The number of rapes and sexual offences recorded in England and Wales hit a record high in 2021
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The average rape case now takes over 1,000 days to complete, new data shows

The new figures also revealed that 576 rape cases had been waiting for over a year to go to court at the end of September 2021, well over double the average of the previous five years.

The typical amount of time between a rape offence and the completion of the resulting criminal case rose above 1,000 days for the first time in 2021, new data has revealed.

The figure, which was published in response to parliamentary questions from the shadow attorney general Emily Thornberry, found that the median time between offence and completion in rape cases was 1,020 days in the first nine months of 2021. That’s equivalent to over two and a half years – and represents a 25% rise compared to the previous year.

Extreme delays in a number of outlying cases made the overall average wait even longer, with the mean time between offence and completion reaching 2,767 days in the first nine months of 2021 – the equivalent of more than seven and a half years.  

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Reacting to the new figures, Thornberry described the delays as “sickening and unacceptable”.

“These figures show that waits of more than 1,000 days have become the norm for survivors of rape,” she said. “Every day of delay puts trials at risk, threatening to rob survivors of the justice they deserve, and prolonging the trauma they are made to endure.”

She continued: “Any government with an ounce of compassion would set about fixing these record delays as a priority, not letting them grow worse by the year.”

The data also shed light on delays within the court system, with figures showing that 576 rape cases had been waiting for more than a year to come to court at the end of September 2021, well over double the average of the previous five years.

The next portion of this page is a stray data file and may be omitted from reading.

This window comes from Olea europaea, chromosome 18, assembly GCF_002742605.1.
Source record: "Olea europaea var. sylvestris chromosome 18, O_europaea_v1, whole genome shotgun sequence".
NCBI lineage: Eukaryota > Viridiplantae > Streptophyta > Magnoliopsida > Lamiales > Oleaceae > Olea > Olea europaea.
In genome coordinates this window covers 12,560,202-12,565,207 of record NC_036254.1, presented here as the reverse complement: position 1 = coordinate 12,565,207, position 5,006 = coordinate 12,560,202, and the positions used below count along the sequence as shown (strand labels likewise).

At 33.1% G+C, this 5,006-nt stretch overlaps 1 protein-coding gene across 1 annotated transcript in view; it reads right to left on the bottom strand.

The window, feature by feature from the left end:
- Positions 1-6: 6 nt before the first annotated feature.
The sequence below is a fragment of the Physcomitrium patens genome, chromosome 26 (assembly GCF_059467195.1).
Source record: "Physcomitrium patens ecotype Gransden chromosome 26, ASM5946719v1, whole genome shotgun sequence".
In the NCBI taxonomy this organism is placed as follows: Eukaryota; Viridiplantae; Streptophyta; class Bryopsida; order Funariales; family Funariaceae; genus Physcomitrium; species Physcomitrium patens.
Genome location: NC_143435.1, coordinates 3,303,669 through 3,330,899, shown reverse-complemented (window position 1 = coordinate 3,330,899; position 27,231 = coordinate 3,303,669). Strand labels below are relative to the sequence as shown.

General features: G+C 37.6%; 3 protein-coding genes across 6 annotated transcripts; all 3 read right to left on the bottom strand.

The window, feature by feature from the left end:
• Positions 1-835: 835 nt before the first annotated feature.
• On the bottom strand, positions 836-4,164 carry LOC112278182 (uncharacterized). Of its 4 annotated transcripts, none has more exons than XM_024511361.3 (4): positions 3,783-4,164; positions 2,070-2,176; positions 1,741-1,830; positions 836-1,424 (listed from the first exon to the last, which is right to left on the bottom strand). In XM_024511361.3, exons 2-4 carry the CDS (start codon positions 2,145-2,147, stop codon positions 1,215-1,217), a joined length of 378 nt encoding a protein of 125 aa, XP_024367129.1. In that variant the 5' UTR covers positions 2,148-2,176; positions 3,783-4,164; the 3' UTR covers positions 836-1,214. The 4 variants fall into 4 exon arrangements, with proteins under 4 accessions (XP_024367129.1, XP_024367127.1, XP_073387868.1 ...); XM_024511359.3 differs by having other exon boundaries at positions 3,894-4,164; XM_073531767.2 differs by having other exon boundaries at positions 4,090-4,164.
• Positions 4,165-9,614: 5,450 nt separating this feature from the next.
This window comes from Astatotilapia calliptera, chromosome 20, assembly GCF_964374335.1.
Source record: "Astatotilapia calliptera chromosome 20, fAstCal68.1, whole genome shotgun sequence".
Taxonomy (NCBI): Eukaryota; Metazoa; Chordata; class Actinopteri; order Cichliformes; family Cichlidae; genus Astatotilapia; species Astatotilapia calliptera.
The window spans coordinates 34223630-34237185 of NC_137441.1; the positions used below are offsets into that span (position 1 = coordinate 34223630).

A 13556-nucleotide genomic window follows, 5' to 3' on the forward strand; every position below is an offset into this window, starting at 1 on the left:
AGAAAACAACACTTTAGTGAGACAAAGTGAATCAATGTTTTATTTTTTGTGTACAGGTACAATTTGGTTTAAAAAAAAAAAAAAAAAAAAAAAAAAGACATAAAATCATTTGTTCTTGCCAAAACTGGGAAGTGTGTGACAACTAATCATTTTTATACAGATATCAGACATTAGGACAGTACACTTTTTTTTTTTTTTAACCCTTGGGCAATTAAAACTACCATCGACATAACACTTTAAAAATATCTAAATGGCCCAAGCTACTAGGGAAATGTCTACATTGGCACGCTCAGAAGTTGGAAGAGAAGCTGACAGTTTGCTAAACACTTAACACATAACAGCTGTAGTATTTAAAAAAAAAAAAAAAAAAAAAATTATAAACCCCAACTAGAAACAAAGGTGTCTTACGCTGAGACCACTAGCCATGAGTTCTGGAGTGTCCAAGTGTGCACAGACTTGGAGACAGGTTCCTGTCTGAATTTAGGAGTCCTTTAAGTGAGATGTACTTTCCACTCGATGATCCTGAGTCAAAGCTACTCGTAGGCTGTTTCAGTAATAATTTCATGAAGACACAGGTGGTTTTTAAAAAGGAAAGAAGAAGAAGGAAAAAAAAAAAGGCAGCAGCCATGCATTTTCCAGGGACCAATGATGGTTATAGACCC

These new figures come just days after government data revealed that the rape prosecution rate has fallen again, with only 1.3% of rapes now being prosecuted.

Figures from the Office for National Statistics also released last week showed that police forces recorded the highest ever number of rapes and sexual offences last year, with 63,136 rapes recorded in the year to September, up 13% from the previous period.

The figures cover the months after the kidnap, rape and murder of Sarah Everard in March 2021, with the ONS suggesting that the latest figures may reflect a “number of factors”, including the “impact of high-profile incidents, media coverage and campaigns on people’s willingness to report incidents to the police, as well as a potential increase in the number of victims”. 

Commenting on the findings Dame Vera Baird QC, said: “There is no escaping the numbers: record highs in reported rapes and sexual assaults and charging rates so low as to be barely discernible. This is of grave concern and a depressingly familiar story.

“Much as we hope each year to finally witness the green shoots of a recovery, we are once again faced with the crushing reality that the criminal justice system is continuing to fail rape victims in ever-increasing numbers.”

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She continued: “Alarming statistics today reveal that 41% of rape victims are withdrawing their support for action. Worse still, almost a third are backing out within the first three months of the offence being recorded. For so many victims to have built up the immense courage to report only to withdraw within a matter of weeks is deeply worrying and suggests the situation is worsening, some seven months after the government’s Rape Review promised to set things straight.

“I remain very concerned that few victims will stay the course. Rape victims are being subjected to endless, endemic delays. Of the dismally few who secure a charging decision in their case, almost a quarter face delays of more than a year. We know that the stress and uncertainty is driving many to drop their claims altogether.

“The nationwide roll-out of pre-recorded evidence and cross-examination in rape cases (Section 28) has been promised – and it will make a difference. But it must now be implemented in weeks and months, not years.”

If you have experienced sexual abuse of any kind, please visit Rape Crisis or call 0808 802 9999.

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